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World Medical Association amends its policy on doctors' duty during armed conflict

BMJ 2004; 329 doi: http://dx.doi.org/10.1136/bmj.329.7471.878-b (Published 14 October 2004) Cite this as: BMJ 2004;329:878
  1. Jeanne Lenzer
  1. New York

The World Medical Association (WMA) announced on 9 October that it is amending its policy on physicians' behaviour in times of armed conflict to emphasise that “medical ethics in times of armed conflict are identical to medical ethics in times of peace.”

The amendments were endorsed without opposition by delegates in attendance at the association's General Assembly in Tokyo earlier this month. Endorsers included representatives of the United States and the United Kingdom.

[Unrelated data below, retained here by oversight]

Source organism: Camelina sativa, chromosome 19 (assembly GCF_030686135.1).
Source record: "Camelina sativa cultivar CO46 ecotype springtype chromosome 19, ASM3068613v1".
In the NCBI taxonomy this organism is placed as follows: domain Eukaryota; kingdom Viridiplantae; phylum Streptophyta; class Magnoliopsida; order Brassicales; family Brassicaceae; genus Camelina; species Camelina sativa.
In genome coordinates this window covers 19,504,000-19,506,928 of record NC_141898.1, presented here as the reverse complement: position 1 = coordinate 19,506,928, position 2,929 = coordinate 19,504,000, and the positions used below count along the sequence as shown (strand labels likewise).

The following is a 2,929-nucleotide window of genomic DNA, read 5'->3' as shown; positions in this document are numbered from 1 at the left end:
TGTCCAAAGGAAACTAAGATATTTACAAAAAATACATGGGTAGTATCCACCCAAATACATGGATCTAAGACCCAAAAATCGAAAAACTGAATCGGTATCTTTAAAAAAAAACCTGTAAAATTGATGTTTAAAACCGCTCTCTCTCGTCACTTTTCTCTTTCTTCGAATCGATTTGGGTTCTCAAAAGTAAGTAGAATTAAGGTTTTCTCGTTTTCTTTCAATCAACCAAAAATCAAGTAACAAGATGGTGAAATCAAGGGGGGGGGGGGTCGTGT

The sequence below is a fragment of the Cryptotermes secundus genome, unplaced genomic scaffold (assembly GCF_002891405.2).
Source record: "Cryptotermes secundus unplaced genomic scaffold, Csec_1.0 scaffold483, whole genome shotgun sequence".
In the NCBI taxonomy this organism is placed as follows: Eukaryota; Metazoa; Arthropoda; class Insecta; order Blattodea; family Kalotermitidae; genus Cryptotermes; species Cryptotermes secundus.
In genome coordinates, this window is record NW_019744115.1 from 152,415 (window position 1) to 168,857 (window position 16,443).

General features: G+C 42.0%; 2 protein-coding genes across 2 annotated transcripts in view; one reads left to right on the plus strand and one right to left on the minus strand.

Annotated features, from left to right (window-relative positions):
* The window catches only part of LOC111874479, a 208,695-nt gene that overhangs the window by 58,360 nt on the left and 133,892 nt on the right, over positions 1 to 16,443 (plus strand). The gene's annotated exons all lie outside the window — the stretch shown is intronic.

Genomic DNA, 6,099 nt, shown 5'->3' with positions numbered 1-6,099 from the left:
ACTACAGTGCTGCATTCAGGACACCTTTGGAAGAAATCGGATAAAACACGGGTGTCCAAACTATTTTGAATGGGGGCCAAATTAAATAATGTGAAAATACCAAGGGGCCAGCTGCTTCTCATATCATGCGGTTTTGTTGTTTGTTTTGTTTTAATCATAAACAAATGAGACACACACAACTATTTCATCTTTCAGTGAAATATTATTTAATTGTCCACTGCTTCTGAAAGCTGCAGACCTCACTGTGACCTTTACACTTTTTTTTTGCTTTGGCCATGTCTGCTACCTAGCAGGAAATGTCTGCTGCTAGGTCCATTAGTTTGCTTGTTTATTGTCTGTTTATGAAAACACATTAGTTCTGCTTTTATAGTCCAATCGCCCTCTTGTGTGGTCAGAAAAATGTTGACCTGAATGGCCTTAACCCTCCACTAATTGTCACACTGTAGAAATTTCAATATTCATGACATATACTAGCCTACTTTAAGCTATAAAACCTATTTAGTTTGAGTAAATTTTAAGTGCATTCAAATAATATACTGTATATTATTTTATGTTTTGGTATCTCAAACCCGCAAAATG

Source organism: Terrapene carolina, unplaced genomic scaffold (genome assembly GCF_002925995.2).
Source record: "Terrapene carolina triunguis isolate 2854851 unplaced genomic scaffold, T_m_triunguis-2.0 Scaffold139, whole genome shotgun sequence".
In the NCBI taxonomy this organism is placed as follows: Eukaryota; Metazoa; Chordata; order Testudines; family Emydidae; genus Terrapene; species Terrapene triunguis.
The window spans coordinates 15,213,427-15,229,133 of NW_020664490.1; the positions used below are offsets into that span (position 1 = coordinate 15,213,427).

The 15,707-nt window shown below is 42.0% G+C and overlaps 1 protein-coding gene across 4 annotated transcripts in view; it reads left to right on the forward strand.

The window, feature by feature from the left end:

The amendments come on the heels of a report in the Lancet by Steven H. Miles (Lancet 2004; 364: 725-9) a physician and bioethicist, who found US medical personnel were complicit with …

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